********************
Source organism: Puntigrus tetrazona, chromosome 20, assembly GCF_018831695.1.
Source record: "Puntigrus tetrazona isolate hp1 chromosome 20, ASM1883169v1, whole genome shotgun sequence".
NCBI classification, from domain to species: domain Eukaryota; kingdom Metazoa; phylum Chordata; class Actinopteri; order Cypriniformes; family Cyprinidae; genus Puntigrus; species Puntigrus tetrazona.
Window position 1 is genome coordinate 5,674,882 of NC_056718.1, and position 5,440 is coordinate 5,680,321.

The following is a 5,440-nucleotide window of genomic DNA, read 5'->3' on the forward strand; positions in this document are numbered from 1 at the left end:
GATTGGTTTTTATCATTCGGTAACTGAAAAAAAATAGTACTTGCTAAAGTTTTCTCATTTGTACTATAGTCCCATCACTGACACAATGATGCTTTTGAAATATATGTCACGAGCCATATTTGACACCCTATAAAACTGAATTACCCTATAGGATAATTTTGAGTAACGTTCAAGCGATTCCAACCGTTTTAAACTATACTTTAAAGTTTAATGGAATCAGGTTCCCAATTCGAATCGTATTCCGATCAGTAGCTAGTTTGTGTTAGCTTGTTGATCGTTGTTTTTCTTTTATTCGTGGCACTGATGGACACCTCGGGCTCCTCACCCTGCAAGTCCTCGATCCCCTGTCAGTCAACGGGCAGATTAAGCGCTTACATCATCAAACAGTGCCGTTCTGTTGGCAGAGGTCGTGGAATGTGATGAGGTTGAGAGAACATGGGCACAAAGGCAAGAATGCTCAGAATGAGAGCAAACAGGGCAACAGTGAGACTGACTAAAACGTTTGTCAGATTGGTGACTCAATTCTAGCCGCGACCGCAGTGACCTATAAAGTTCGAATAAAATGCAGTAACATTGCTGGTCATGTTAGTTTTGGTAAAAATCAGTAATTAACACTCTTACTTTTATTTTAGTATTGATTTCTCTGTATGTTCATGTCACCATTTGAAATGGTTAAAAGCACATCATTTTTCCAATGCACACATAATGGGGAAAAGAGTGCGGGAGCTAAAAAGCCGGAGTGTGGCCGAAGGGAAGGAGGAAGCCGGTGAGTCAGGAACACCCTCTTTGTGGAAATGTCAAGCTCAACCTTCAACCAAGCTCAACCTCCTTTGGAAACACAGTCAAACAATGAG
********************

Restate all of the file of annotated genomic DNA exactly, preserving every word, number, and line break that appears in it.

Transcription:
Source organism: Puntigrus tetrazona, chromosome 20, assembly GCF_018831695.1.
Source record: "Puntigrus tetrazona isolate hp1 chromosome 20, ASM1883169v1, whole genome shotgun sequence".
NCBI classification, from domain to species: domain Eukaryota; kingdom Metazoa; phylum Chordata; class Actinopteri; order Cypriniformes; family Cyprinidae; genus Puntigrus; species Puntigrus tetrazona.
Window position 1 is genome coordinate 5,674,882 of NC_056718.1, and position 5,440 is coordinate 5,680,321.

The following is a 5,440-nucleotide window of genomic DNA, read 5'->3' on the forward strand; positions in this document are numbered from 1 at the left end:
GATTGGTTTTTATCATTCGGTAACTGAAAAAAAATAGTACTTGCTAAAGTTTTCTCATTTGTACTATAGTCCCATCACTGACACAATGATGCTTTTGAAATATATGTCACGAGCCATATTTGACACCCTATAAAACTGAATTACCCTATAGGATAATTTTGAGTAACGTTCAAGCGATTCCAACCGTTTTAAACTATACTTTAAAGTTTAATGGAATCAGGTTCCCAATTCGAATCGTATTCCGATCAGTAGCTAGTTTGTGTTAGCTTGTTGATCGTTGTTTTTCTTTTATTCGTGGCACTGATGGACACCTCGGGCTCCTCACCCTGCAAGTCCTCGATCCCCTGTCAGTCAACGGGCAGATTAAGCGCTTACATCATCAAACAGTGCCGTTCTGTTGGCAGAGGTCGTGGAATGTGATGAGGTTGAGAGAACATGGGCACAAAGGCAAGAATGCTCAGAATGAGAGCAAACAGGGCAACAGTGAGACTGACTAAAACGTTTGTCAGATTGGTGACTCAATTCTAGCCGCGACCGCAGTGACCTATAAAGTTCGAATAAAATGCAGTAACATTGCTGGTCATGTTAGTTTTGGTAAAAATCAGTAATTAACACTCTTACTTTTATTTTAGTATTGATTTCTCTGTATGTTCATGTCACCATTTGAAATGGTTAAAAGCACATCATTTTTCCAATGCACACATAATGGGGAAAAGAGTGCGGGAGCTAAAAAGCCGGAGTGTGGCCGAAGGGAAGGAGGAAGCCGGTGAGTCAGGAACACCCTCTTTGTGGAAATGTCAAGCTCAACCTTCAACCAAGCTCAACCTCCTTTGGAAACACAGTCAAACAATGAG